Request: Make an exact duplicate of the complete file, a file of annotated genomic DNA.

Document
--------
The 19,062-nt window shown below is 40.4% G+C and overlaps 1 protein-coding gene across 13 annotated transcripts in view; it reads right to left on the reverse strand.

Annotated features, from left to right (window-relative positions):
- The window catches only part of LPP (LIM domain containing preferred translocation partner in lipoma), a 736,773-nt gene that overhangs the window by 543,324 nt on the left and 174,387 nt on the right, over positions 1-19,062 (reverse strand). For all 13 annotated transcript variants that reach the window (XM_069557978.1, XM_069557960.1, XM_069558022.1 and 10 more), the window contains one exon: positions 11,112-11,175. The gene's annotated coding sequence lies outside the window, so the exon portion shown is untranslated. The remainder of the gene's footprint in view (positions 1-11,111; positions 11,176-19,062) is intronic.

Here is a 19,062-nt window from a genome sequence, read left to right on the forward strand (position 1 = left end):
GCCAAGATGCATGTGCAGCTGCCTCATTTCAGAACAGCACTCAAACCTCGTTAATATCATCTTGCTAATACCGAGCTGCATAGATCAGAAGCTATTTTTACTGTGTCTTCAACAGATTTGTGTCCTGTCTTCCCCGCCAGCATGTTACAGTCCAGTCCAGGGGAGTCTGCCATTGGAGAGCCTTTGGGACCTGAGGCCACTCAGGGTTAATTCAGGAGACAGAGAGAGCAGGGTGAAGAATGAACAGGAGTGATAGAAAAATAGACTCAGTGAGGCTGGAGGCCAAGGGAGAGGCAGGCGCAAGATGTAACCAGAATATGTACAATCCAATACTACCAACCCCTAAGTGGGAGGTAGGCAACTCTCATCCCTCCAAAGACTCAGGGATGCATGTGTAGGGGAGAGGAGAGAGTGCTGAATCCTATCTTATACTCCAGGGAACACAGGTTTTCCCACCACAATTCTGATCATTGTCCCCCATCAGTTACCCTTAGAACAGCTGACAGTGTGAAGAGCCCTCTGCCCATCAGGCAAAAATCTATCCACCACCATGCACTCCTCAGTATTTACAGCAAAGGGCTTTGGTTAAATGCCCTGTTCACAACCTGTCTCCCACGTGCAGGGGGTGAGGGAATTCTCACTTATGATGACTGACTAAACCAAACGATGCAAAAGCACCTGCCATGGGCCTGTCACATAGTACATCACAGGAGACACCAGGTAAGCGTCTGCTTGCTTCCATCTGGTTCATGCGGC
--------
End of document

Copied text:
The 19,062-nt window shown below is 40.4% G+C and overlaps 1 protein-coding gene across 13 annotated transcripts in view; it reads right to left on the reverse strand.

Annotated features, from left to right (window-relative positions):
- The window catches only part of LPP (LIM domain containing preferred translocation partner in lipoma), a 736,773-nt gene that overhangs the window by 543,324 nt on the left and 174,387 nt on the right, over positions 1-19,062 (reverse strand). For all 13 annotated transcript variants that reach the window (XM_069557978.1, XM_069557960.1, XM_069558022.1 and 10 more), the window contains one exon: positions 11,112-11,175. The gene's annotated coding sequence lies outside the window, so the exon portion shown is untranslated. The remainder of the gene's footprint in view (positions 1-11,111; positions 11,176-19,062) is intronic.

Here is a 19,062-nt window from a genome sequence, read left to right on the forward strand (position 1 = left end):
GCCAAGATGCATGTGCAGCTGCCTCATTTCAGAACAGCACTCAAACCTCGTTAATATCATCTTGCTAATACCGAGCTGCATAGATCAGAAGCTATTTTTACTGTGTCTTCAACAGATTTGTGTCCTGTCTTCCCCGCCAGCATGTTACAGTCCAGTCCAGGGGAGTCTGCCATTGGAGAGCCTTTGGGACCTGAGGCCACTCAGGGTTAATTCAGGAGACAGAGAGAGCAGGGTGAAGAATGAACAGGAGTGATAGAAAAATAGACTCAGTGAGGCTGGAGGCCAAGGGAGAGGCAGGCGCAAGATGTAACCAGAATATGTACAATCCAATACTACCAACCCCTAAGTGGGAGGTAGGCAACTCTCATCCCTCCAAAGACTCAGGGATGCATGTGTAGGGGAGAGGAGAGAGTGCTGAATCCTATCTTATACTCCAGGGAACACAGGTTTTCCCACCACAATTCTGATCATTGTCCCCCATCAGTTACCCTTAGAACAGCTGACAGTGTGAAGAGCCCTCTGCCCATCAGGCAAAAATCTATCCACCACCATGCACTCCTCAGTATTTACAGCAAAGGGCTTTGGTTAAATGCCCTGTTCACAACCTGTCTCCCACGTGCAGGGGGTGAGGGAATTCTCACTTATGATGACTGACTAAACCAAACGATGCAAAAGCACCTGCCATGGGCCTGTCACATAGTACATCACAGGAGACACCAGGTAAGCGTCTGCTTGCTTCCATCTGGTTCATGCGGC